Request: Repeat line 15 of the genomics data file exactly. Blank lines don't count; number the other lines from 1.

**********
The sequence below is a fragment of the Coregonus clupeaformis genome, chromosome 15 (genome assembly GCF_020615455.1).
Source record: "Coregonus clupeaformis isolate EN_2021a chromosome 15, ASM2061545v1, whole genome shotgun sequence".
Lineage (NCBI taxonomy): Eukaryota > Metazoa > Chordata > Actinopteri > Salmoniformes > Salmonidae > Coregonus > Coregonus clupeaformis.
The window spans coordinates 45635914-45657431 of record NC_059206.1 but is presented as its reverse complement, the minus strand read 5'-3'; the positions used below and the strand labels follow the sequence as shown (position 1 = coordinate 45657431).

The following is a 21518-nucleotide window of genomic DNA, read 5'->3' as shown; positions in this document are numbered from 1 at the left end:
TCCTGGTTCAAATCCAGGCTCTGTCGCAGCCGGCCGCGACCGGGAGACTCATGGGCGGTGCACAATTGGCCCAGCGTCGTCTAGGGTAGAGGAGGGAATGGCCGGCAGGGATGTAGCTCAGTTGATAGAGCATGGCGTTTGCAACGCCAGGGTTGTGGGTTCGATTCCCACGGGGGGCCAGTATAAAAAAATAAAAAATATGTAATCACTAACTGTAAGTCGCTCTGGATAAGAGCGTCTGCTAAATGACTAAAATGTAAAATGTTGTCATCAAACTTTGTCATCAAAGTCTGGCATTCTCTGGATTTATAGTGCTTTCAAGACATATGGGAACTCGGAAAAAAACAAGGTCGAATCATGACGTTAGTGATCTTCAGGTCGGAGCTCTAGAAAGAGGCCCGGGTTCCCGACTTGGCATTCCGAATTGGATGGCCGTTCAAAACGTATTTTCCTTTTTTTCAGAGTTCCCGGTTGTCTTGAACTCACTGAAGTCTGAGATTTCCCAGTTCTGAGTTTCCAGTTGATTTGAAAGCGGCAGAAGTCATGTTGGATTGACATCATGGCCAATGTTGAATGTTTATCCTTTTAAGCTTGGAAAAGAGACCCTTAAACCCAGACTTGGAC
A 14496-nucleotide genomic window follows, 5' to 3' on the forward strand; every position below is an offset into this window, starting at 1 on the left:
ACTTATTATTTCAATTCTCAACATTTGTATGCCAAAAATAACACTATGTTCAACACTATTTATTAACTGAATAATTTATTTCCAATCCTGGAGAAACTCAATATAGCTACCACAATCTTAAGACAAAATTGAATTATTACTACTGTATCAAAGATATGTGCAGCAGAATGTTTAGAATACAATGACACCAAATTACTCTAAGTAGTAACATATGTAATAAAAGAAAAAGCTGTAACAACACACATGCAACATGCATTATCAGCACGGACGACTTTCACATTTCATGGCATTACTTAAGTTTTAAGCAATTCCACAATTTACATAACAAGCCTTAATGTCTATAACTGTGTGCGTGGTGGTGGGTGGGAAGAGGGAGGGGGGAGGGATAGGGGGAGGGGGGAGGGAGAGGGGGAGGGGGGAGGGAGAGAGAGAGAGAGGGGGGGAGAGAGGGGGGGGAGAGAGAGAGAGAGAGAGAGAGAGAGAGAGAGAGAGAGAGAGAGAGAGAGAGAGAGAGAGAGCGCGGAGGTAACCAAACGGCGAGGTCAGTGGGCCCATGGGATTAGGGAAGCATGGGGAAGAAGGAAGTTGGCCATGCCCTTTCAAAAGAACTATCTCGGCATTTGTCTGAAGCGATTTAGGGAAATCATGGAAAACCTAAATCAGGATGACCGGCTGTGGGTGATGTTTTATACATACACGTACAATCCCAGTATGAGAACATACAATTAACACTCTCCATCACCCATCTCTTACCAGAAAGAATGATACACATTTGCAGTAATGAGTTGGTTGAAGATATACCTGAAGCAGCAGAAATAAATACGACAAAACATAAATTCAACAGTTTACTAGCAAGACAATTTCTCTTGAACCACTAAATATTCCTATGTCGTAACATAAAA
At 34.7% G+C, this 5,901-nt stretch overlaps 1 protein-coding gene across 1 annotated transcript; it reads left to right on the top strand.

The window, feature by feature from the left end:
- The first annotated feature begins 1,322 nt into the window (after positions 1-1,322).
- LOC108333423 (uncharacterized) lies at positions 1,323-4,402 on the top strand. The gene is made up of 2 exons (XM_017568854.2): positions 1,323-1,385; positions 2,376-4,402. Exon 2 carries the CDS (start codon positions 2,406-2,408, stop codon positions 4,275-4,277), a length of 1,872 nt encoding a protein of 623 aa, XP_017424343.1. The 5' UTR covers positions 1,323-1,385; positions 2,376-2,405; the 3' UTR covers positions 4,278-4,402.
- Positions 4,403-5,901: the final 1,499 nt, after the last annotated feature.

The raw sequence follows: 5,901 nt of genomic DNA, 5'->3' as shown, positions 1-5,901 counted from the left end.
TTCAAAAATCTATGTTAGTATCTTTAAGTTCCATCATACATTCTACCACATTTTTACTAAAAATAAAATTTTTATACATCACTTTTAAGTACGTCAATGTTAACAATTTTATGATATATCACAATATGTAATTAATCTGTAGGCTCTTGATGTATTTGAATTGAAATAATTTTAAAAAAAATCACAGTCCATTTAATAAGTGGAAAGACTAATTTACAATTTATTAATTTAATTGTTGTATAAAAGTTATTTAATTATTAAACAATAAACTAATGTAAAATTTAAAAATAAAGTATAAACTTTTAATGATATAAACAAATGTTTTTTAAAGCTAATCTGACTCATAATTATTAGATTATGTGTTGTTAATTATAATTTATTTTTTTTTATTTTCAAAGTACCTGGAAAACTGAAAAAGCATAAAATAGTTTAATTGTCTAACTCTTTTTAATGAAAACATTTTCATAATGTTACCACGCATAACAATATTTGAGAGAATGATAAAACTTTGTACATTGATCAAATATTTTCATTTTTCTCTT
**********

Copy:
TTCAAAAATCTATGTTAGTATCTTTAAGTTCCATCATACATTCTACCACATTTTTACTAAAAATAAAATTTTTATACATCACTTTTAAGTACGTCAATGTTAACAATTTTATGATATATCACAATATGTAATTAATCTGTAGGCTCTTGATGTATTTGAATTGAAATAATTTTAAAAAAAATCACAGTCCATTTAATAAGTGGAAAGACTAATTTACAATTTATTAATTTAATTGTTGTATAAAAGTTATTTAATTATTAAACAATAAACTAATGTAAAATTTAAAAATAAAGTATAAACTTTTAATGATATAAACAAATGTTTTTTAAAGCTAATCTGACTCATAATTATTAGATTATGTGTTGTTAATTATAATTTATTTTTTTTTATTTTCAAAGTACCTGGAAAACTGAAAAAGCATAAAATAGTTTAATTGTCTAACTCTTTTTAATGAAAACATTTTCATAATGTTACCACGCATAACAATATTTGAGAGAATGATAAAACTTTGTACATTGATCAAATATTTTCATTTTTCTCTT